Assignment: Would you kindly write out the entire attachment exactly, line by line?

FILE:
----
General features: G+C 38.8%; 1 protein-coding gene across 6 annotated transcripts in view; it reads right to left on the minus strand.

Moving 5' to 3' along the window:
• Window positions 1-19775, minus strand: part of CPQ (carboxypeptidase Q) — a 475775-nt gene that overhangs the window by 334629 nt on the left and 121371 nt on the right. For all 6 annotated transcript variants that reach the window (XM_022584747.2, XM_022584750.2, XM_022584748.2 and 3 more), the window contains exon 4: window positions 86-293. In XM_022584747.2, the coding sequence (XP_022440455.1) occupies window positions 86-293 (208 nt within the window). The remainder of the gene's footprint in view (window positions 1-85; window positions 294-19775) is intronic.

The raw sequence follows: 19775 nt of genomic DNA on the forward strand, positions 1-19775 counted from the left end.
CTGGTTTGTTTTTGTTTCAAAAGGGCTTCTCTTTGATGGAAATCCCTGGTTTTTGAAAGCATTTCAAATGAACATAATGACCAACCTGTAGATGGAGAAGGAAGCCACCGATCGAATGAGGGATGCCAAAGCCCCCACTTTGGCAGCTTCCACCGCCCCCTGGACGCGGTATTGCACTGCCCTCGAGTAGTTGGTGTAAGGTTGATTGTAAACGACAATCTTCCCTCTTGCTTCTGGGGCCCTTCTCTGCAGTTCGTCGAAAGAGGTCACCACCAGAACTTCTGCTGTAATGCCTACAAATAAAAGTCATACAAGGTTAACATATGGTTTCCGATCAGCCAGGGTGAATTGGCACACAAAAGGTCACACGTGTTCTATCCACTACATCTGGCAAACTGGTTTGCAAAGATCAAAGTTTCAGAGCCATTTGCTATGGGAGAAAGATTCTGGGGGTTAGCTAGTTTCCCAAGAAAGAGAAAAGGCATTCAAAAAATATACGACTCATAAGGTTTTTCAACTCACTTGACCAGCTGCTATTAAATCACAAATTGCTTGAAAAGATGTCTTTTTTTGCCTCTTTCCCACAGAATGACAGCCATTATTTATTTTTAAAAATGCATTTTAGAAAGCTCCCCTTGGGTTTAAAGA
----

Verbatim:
General features: G+C 38.8%; 1 protein-coding gene across 6 annotated transcripts in view; it reads right to left on the minus strand.

Moving 5' to 3' along the window:
• Window positions 1-19775, minus strand: part of CPQ (carboxypeptidase Q) — a 475775-nt gene that overhangs the window by 334629 nt on the left and 121371 nt on the right. For all 6 annotated transcript variants that reach the window (XM_022584747.2, XM_022584750.2, XM_022584748.2 and 3 more), the window contains exon 4: window positions 86-293. In XM_022584747.2, the coding sequence (XP_022440455.1) occupies window positions 86-293 (208 nt within the window). The remainder of the gene's footprint in view (window positions 1-85; window positions 294-19775) is intronic.

The raw sequence follows: 19775 nt of genomic DNA on the forward strand, positions 1-19775 counted from the left end.
CTGGTTTGTTTTTGTTTCAAAAGGGCTTCTCTTTGATGGAAATCCCTGGTTTTTGAAAGCATTTCAAATGAACATAATGACCAACCTGTAGATGGAGAAGGAAGCCACCGATCGAATGAGGGATGCCAAAGCCCCCACTTTGGCAGCTTCCACCGCCCCCTGGACGCGGTATTGCACTGCCCTCGAGTAGTTGGTGTAAGGTTGATTGTAAACGACAATCTTCCCTCTTGCTTCTGGGGCCCTTCTCTGCAGTTCGTCGAAAGAGGTCACCACCAGAACTTCTGCTGTAATGCCTACAAATAAAAGTCATACAAGGTTAACATATGGTTTCCGATCAGCCAGGGTGAATTGGCACACAAAAGGTCACACGTGTTCTATCCACTACATCTGGCAAACTGGTTTGCAAAGATCAAAGTTTCAGAGCCATTTGCTATGGGAGAAAGATTCTGGGGGTTAGCTAGTTTCCCAAGAAAGAGAAAAGGCATTCAAAAAATATACGACTCATAAGGTTTTTCAACTCACTTGACCAGCTGCTATTAAATCACAAATTGCTTGAAAAGATGTCTTTTTTTGCCTCTTTCCCACAGAATGACAGCCATTATTTATTTTTAAAAATGCATTTTAGAAAGCTCCCCTTGGGTTTAAAGA